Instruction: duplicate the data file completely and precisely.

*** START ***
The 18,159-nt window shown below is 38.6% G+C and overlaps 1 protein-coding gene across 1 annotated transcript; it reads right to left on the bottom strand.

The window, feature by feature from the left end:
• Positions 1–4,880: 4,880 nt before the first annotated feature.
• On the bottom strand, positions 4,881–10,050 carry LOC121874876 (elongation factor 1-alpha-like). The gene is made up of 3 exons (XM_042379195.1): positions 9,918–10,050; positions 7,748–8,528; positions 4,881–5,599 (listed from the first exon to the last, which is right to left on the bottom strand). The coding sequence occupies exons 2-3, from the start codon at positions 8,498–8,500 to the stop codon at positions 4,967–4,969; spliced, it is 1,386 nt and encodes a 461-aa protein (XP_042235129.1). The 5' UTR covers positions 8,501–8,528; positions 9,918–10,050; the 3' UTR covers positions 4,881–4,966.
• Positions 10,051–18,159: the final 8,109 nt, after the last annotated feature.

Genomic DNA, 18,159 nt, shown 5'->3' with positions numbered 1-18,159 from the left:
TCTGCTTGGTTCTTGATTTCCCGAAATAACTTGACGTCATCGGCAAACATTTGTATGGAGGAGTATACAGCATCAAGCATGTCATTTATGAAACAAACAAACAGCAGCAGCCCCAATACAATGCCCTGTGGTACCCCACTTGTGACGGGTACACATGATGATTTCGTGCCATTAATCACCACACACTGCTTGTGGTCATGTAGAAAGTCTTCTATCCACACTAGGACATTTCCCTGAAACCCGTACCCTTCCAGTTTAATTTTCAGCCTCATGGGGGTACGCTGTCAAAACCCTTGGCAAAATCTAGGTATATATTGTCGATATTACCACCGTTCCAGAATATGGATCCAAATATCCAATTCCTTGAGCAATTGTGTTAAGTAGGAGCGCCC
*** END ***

The 18,159-nt window shown below is 38.6% G+C and overlaps 1 protein-coding gene across 1 annotated transcript; it reads right to left on the bottom strand.

The window, feature by feature from the left end:
• Positions 1–4,880: 4,880 nt before the first annotated feature.
• On the bottom strand, positions 4,881–10,050 carry LOC121874876 (elongation factor 1-alpha-like). The gene is made up of 3 exons (XM_042379195.1): positions 9,918–10,050; positions 7,748–8,528; positions 4,881–5,599 (listed from the first exon to the last, which is right to left on the bottom strand). The coding sequence occupies exons 2-3, from the start codon at positions 8,498–8,500 to the stop codon at positions 4,967–4,969; spliced, it is 1,386 nt and encodes a 461-aa protein (XP_042235129.1). The 5' UTR covers positions 8,501–8,528; positions 9,918–10,050; the 3' UTR covers positions 4,881–4,966.
• Positions 10,051–18,159: the final 8,109 nt, after the last annotated feature.

Genomic DNA, 18,159 nt, shown 5'->3' with positions numbered 1-18,159 from the left:
TCTGCTTGGTTCTTGATTTCCCGAAATAACTTGACGTCATCGGCAAACATTTGTATGGAGGAGTATACAGCATCAAGCATGTCATTTATGAAACAAACAAACAGCAGCAGCCCCAATACAATGCCCTGTGGTACCCCACTTGTGACGGGTACACATGATGATTTCGTGCCATTAATCACCACACACTGCTTGTGGTCATGTAGAAAGTCTTCTATCCACACTAGGACATTTCCCTGAAACCCGTACCCTTCCAGTTTAATTTTCAGCCTCATGGGGGTACGCTGTCAAAACCCTTGGCAAAATCTAGGTATATATTGTCGATATTACCACCGTTCCAGAATATGGATCCAAATATCCAATTCCTTGAGCAATTGTGTTAAGTAGGAGCGCCC